PECH Committee hearing highlights: A Cormorants population management plan is the most viable solution

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15 Jun

On 11 May, the European Parliament's Committee on Fisheries organised a public hearing on "The problem of cormorants affecting EU fisheries and aquaculture". The meeting took stock of the ever-increasing cormorant population in Europe, as these protected birds wreak havoc on rivers, fish stocks and aquaculture farms and the surrounding environment. The guest speakers were almost unanimous in describing the concentration of this species as an environmental and economic disaster that should be regulated. Cormorants tend indeed to excessively predate endemic fish species, some of which might disappear altogether.

MEPs of the European Parliament’s Committee on Fisheries (PECH Committee) held a hearing with experts and stakeholders over the question of Cormorant’s impact on the aquaculture and fisheries sectors, as well as biodiversity, on 11 May.

Stefan Jäger (Chair of the Cormorant Commission in the German Fisheries Association and Managing Director of The Association of Fisheries cooperatives of North Rhine-Westphalia) and Dr. Niels Jepsen (Senior researcher, Technical University of Denmark), both experts suggested by EAA and EFTTA to participate in this hearing, were invited to give their views on the current situation. Like almost all the other speakers, they called for a management plan for the cormorant population, a species that was once endangered but is now having a serious impact on the balance of the marine ecosystem.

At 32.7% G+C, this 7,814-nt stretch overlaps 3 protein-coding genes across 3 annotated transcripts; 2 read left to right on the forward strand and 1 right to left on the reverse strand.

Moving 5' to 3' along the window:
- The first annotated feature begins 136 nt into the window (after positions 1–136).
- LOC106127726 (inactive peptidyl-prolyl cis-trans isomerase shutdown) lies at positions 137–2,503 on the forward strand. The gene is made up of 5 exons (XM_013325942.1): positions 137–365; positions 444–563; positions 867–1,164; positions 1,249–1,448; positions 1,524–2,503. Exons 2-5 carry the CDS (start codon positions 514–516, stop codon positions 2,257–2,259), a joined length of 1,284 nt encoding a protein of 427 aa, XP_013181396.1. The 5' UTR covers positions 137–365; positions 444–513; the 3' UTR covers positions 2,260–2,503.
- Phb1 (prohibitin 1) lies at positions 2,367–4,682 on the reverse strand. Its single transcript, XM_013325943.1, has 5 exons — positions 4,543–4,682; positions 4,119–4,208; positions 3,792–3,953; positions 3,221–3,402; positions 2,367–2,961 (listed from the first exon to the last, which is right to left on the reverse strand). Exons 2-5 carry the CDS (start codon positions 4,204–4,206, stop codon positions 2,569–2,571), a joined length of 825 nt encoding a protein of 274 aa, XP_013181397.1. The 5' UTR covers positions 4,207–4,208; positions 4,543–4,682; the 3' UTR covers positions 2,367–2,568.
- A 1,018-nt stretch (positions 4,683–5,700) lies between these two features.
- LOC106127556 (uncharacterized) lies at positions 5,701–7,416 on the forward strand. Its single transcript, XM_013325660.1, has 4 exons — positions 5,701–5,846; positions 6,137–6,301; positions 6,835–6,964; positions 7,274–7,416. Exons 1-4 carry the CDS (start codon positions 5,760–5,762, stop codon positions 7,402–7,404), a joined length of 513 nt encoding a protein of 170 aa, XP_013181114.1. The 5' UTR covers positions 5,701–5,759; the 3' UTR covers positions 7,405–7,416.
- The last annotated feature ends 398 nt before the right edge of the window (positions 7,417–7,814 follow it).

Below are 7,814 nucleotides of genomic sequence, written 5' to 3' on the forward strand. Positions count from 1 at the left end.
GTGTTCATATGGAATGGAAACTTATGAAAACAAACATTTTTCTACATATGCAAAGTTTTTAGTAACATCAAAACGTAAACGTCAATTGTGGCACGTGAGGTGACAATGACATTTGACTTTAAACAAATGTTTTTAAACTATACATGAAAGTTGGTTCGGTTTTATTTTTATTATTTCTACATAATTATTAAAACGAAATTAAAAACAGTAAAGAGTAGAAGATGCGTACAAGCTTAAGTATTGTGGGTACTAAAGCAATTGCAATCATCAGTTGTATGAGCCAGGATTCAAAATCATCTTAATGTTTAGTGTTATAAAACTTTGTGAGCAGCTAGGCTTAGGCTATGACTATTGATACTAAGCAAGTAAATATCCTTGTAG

During this meeting, it was estimated that 15 million cod specimens were eaten annually by cormorants in the Danish part of Western Baltic; whereas the total recruitment per year is estimated to only 4 to 17 million cod per year. This example, laid out by Dr. Niels Jepsen stresses how unsustainable the situation is in the medium term.

To date, deterrence solutions have been brought forward but turned out to be inefficient given Cormorant's resilience, adaptability and the size of the population. The lessons learned from this meeting were that the best solution is to bring forward an effective management plan for cormorants, including monitoring and control of the population. This model could be based on measures to maintain both a stable cormorant and fish population through the determination of the carrying capacity of the different habitat types and regions.

Most MEPs took note of the issue that the aquaculture and fisheries sectors face and will hopefully follow-up on that matter so that the Commission initiate concrete solutions.

Link to the meeting’s agenda
Link to the speakers’ presentations
Link to the video recording
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